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Legal 1031 Exchange Services, LLC is a qualified intermediary. A qualified intermediary is an independent third party to the transaction whose function is to prepare the documents necessary to create the exchange, as well as to act as the independent escrow agent for the exchange funds. The qualified intermediary is defined by the Treasury Regulations and may not give tax or legal advice.
A qualified intermediary may not be a “disqualified person” as further defined in the Treasury Regulations. A disqualified person normally includes, but is not limited to, your attorney, CPA or accountant, realtor, agents, employees, relatives, and entities in which you have an interest. It is important to perform some due diligence when choosing a Qualified Intermediary to structure your transaction. At Legal 1031 Exchange Services, LLC we pride ourselves on our knowledge, customer services, and security of the 1031 exchange funds held in escrow for our clients.
The Exchanger has 45 days from the date of the sale of the relinquished property to identify the potential replacement properties. The identification is a written letter or form which is signed and dated by the taxpayer, and contains an unambiguous description of the property. A property which is identified is not required to be under contract or in escrow to qualify. Exchangers acquiring an undivided percentage interest (“fractional interest") in a property should identify the specific percentage that will be acquired.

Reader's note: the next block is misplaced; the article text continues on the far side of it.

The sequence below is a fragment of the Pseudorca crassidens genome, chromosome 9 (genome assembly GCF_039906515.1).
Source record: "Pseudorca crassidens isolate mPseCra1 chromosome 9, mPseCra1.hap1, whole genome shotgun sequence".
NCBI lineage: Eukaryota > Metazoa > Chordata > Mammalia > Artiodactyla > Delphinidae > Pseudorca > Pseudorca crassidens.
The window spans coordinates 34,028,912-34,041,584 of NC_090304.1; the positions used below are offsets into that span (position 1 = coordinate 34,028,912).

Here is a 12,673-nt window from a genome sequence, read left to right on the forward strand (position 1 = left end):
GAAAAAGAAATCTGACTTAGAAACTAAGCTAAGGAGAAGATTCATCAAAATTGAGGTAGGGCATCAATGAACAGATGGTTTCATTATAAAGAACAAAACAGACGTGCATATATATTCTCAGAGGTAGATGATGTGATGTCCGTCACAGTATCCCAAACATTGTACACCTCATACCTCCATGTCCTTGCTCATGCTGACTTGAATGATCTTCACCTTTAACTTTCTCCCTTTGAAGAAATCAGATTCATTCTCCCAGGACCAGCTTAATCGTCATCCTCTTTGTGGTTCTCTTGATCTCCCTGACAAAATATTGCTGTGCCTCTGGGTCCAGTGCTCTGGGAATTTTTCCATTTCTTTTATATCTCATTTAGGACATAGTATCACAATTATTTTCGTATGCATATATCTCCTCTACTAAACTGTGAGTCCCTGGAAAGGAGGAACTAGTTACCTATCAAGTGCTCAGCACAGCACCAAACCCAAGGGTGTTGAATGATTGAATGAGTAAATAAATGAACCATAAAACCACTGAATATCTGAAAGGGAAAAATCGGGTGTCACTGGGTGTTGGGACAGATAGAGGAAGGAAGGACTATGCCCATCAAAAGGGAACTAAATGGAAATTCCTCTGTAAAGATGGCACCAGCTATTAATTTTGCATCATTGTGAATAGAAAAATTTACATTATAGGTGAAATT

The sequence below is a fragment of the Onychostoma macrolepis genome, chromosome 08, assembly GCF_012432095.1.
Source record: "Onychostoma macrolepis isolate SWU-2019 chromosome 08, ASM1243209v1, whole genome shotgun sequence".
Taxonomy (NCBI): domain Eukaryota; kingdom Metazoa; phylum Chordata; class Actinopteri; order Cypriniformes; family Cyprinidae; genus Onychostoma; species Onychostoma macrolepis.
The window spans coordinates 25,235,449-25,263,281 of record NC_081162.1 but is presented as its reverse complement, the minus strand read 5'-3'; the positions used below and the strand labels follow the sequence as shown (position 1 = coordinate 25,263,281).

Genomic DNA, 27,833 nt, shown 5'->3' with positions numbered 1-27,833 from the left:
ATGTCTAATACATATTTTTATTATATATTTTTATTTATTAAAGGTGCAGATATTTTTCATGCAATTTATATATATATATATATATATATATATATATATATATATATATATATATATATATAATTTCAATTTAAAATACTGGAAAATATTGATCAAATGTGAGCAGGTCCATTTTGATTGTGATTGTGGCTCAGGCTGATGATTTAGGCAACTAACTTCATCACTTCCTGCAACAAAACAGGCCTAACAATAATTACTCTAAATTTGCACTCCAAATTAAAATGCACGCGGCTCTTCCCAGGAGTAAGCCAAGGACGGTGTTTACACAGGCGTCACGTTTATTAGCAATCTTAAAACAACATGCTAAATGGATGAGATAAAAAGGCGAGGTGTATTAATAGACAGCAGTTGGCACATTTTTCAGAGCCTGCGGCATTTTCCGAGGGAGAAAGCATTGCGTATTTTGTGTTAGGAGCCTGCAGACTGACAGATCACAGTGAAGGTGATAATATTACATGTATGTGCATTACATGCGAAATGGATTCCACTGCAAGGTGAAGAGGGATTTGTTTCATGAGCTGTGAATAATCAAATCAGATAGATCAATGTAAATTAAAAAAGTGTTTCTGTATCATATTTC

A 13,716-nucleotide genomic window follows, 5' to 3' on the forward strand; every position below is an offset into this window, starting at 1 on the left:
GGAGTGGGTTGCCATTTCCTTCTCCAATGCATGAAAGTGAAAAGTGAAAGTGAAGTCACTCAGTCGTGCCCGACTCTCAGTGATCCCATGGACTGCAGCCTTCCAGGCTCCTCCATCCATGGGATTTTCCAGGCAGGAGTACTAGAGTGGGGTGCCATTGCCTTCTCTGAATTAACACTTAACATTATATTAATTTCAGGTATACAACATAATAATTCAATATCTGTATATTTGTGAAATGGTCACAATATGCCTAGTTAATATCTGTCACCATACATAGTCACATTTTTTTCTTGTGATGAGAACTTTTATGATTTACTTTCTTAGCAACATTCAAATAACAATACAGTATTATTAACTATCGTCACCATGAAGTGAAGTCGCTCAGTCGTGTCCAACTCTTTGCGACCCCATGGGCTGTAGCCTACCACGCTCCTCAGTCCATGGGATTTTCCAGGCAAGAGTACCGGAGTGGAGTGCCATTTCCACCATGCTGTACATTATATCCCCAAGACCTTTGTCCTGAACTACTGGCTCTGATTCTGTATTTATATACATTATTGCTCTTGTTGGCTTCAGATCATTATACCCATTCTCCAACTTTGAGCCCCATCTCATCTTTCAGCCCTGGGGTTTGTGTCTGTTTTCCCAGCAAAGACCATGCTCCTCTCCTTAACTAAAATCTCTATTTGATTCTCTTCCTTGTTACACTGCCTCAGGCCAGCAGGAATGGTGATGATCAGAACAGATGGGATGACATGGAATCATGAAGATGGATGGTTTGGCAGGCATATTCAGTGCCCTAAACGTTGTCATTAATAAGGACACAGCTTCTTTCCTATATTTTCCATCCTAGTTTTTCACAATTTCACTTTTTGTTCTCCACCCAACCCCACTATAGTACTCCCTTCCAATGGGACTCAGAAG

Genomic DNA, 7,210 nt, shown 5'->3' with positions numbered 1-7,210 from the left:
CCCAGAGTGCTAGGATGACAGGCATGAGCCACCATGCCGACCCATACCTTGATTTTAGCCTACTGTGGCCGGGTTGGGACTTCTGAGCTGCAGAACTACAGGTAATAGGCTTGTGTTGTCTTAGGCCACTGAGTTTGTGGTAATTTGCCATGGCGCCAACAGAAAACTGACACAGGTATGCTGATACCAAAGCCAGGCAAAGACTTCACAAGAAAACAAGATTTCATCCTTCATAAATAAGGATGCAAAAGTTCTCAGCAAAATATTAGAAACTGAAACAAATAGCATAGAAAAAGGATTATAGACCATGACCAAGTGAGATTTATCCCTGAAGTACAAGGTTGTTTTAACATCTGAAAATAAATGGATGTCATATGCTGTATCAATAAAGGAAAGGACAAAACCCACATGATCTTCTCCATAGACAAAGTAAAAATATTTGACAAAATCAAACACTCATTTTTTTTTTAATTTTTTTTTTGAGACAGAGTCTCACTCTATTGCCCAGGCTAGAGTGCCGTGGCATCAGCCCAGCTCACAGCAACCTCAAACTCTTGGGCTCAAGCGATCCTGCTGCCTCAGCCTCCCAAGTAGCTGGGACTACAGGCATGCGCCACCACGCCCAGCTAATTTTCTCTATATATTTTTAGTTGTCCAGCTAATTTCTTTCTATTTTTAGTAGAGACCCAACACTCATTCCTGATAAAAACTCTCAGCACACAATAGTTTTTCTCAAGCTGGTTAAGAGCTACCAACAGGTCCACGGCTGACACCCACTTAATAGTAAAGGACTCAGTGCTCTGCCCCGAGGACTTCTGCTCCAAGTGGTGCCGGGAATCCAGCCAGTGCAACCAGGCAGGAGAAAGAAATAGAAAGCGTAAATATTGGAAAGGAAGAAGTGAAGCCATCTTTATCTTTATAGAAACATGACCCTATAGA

The Exchanger may change the properties identified as often as it wants during the 45 day identification period by revoking the previously identified properties and then identifying new potential replacement properties. It is essential that the identification is delivered before midnight of the 45th day, or postmarked by the 45th day, to the Exchanger's Qualified Intermediary or to a party related to the exchange who is not a disqualified person. Typically, delivering the identification to the Qualified Intermediary is the safest course of action to prevent disqualification of the transaction for an invalid and/or untimely identification. If the Exchanger fails to deliver the identification in a timely fashion or does not comply with one of the three identification options, the exchange will be disallowed.
Unfortunately, there are restrictions on the number or value of the properties an exchanger identifies. To qualify for a 1031 exchange, the exchanger must comply with one of the following identification options:
1) The Three Property Rule: the "three property" identification rule allows an Exchanger to identify up to three replacement properties. There is no value limitation placed upon the prospective replacement properties and the exchanger can acquire one or more of the three properties as part of the exchange transaction. The "three property" rule is the most commonly used identification option, allowing an exchanger to identify fall back properties in the event the preferred replacement property can not be acquired.
2) The 200% Rule: the Exchanger can identify an unlimited number of properties, provided that the total value of the properties identified does not exceed 200% of the value of all relinquished properties. There is no limitation on the total number of potential replacement properties identified under this rule, only a limitation on the total fair market value of the identified properties.